North! To Prince George

Posted on 11th March 2016 in adventure, nature, wandering

I grew up in Prince George, BC. I’ve always described it as the place smack dab in the middle of BC, though it’s the capital of Northern BC. On a map, it’s pretty perfectly in the center. Driving, it’s about 10 hours north of Vancouver.

Driving from Vancouver one first finds the Fraser Valley, then abruptly turn norther into the winding Fraser Canyon that turns into the North Thompson canyon and then connects back up to the Fraser River to follow it more or less all the way up through the Cariboo to the Central Interior and Prince George. On the way back South, we hooked West at Cache Creek to wind our way through to Pemberton and Whistler before getting back to Vancouver.

In the winter the scenery is brown and muddy and very snowy and icy the further north one goes. In the fall you can expect to find every color of the rainbow in the trees that occupy the landscape that spins by. In the spring and summer everything is green and growing and each of the little lakes and creeks along the way call out, inviting you to jump on in.

Being so long of a drive, and one that I’ve done countless times in my life, I’m usually trying to avoid stopping, rather then stopping to take photographs of anything that catches my eye.

Having a foreign friend – Nene – with me, I took all the back roads and detours I knew! She was all smiles, and “ooh” and “ahhh”. Great travel companion!

20151113 - North BC Fraser Canyon Pemberton - Ned Tobin - 6

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Night Signs | Vancouver, British Columbia, Canada

Posted on 6th December 2015 in adventure, architecture, explored, wandering

Lately I’ve been taking to wandering the streets of Vancouver at night. Part because I’m working pretty hard during the day, and partly because that’s when I find the walk most calming to my mind.

Old signs, new signs, not signs at all. I enjoy capturing landmarks of the Vancouver lower East Side as much as I enjoy capturing the people that walk the streets. Perhaps it’s also a little bit less invasive, and I’m just out to flow.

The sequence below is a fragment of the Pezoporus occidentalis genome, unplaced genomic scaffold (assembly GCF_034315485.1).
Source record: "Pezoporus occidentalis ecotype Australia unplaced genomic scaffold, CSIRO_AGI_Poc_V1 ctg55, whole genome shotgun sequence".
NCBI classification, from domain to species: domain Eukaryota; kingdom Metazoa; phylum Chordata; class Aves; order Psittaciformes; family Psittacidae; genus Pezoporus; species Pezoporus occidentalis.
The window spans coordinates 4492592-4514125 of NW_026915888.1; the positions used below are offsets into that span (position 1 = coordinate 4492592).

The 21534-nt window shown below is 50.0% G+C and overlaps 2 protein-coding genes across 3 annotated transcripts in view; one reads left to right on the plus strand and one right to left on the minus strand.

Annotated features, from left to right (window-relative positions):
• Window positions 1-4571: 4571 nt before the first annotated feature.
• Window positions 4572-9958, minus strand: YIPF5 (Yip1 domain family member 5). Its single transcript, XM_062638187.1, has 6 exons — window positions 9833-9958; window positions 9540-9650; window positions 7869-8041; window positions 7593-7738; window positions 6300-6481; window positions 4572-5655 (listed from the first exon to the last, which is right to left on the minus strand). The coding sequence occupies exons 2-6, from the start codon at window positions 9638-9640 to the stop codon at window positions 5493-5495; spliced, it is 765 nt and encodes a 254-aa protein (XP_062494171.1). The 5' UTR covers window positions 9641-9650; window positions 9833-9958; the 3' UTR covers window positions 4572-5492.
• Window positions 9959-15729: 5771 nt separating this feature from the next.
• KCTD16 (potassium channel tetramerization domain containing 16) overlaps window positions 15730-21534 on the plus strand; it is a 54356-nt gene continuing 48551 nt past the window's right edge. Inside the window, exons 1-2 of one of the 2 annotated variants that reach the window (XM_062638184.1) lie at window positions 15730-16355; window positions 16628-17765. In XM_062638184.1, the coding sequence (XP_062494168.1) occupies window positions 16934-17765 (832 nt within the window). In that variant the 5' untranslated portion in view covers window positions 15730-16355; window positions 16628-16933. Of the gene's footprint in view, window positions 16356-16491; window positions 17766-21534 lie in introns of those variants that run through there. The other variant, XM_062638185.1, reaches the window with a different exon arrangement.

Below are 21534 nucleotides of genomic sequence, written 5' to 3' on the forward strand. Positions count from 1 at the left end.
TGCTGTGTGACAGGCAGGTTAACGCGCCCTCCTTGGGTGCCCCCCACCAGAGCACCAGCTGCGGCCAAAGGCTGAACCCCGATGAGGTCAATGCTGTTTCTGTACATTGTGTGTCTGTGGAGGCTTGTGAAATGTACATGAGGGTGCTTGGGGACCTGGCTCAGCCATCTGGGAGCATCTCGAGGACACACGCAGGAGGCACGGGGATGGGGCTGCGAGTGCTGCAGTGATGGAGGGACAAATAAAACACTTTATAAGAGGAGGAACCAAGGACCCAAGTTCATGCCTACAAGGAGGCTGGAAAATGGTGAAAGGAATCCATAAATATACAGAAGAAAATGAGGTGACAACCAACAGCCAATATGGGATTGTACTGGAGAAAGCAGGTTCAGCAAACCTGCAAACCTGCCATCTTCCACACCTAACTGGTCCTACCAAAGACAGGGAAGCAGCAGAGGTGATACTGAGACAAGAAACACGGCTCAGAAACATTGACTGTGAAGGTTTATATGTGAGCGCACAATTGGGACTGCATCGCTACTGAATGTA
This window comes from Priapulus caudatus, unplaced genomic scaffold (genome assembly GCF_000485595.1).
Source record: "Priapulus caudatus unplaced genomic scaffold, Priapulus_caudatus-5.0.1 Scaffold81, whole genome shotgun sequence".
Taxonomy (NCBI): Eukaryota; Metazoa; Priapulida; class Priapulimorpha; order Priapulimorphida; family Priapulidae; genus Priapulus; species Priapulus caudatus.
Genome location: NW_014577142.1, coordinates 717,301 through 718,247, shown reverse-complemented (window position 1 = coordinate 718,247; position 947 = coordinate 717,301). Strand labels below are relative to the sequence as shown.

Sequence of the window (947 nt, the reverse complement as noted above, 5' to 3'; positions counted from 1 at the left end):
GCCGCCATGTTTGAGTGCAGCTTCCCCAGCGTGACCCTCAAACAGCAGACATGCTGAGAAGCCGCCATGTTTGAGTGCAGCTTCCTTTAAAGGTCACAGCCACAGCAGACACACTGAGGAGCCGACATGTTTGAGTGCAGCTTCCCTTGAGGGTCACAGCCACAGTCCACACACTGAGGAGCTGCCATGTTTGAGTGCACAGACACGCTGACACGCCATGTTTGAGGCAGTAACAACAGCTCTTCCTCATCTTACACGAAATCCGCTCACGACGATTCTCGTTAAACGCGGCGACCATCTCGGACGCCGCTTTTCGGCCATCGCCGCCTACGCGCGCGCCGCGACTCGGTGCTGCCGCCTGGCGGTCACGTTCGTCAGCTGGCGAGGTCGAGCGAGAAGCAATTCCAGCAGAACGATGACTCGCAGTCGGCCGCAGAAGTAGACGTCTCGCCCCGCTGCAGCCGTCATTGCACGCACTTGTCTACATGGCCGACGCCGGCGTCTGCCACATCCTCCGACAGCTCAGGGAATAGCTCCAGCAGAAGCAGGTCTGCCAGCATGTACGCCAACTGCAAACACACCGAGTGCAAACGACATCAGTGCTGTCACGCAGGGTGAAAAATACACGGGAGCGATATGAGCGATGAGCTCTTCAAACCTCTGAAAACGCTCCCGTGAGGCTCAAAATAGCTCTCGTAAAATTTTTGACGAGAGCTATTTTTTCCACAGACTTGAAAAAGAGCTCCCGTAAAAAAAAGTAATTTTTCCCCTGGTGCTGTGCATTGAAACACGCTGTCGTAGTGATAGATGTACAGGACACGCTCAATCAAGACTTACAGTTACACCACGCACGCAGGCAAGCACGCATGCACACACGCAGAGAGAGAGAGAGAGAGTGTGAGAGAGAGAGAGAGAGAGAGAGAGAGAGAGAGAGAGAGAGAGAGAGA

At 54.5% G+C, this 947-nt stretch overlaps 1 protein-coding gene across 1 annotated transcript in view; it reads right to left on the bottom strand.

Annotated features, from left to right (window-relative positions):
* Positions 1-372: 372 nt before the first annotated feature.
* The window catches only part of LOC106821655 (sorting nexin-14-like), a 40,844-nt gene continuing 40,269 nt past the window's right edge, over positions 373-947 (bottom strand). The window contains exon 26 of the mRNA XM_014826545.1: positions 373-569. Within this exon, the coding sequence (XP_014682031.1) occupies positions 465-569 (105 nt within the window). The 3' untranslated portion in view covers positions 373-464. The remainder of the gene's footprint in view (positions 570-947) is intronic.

This particular series of photographs were all taken in one night’s walk: Strathcona, East Side, Gastown, Downtown, Yaletown, and back through Chinatown.

One thing I particularly enjoy about signs is the way that they glow, casting their light upon the surrounding darkness.

I am really quite undecided how I feel about the art of the Sign. When one is in an older city, there are usually a lot less neon signs that were so popularized by the mid 20th century. Then to a¬†Westernized city like, let’s say Vancouver, a city block without a sign feels weird and lonely. On one hand, I really appreciate a great sign that makes sense and was clearly a colossal undertaking. But on the other hand, does this form of advertising need to exist? If you don’t know where you’re going, do you need to be bombarded with this madness?

How do you like the Sign?

Please Dismount Bicycle, Vancouver, British Columbia, Canada

Please Dismount Bicycle, Vancouver, British Columbia, Canada

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A Plethora of Vancouver Urban Architecture

Posted on 3rd December 2015 in architecture, explored, wandering

Over the years I’ve gathered quite a large collection of photographs of Vancouver architecture. I’ve actually been having the recurring feeling that I take a lot of photographs as I look through my archives.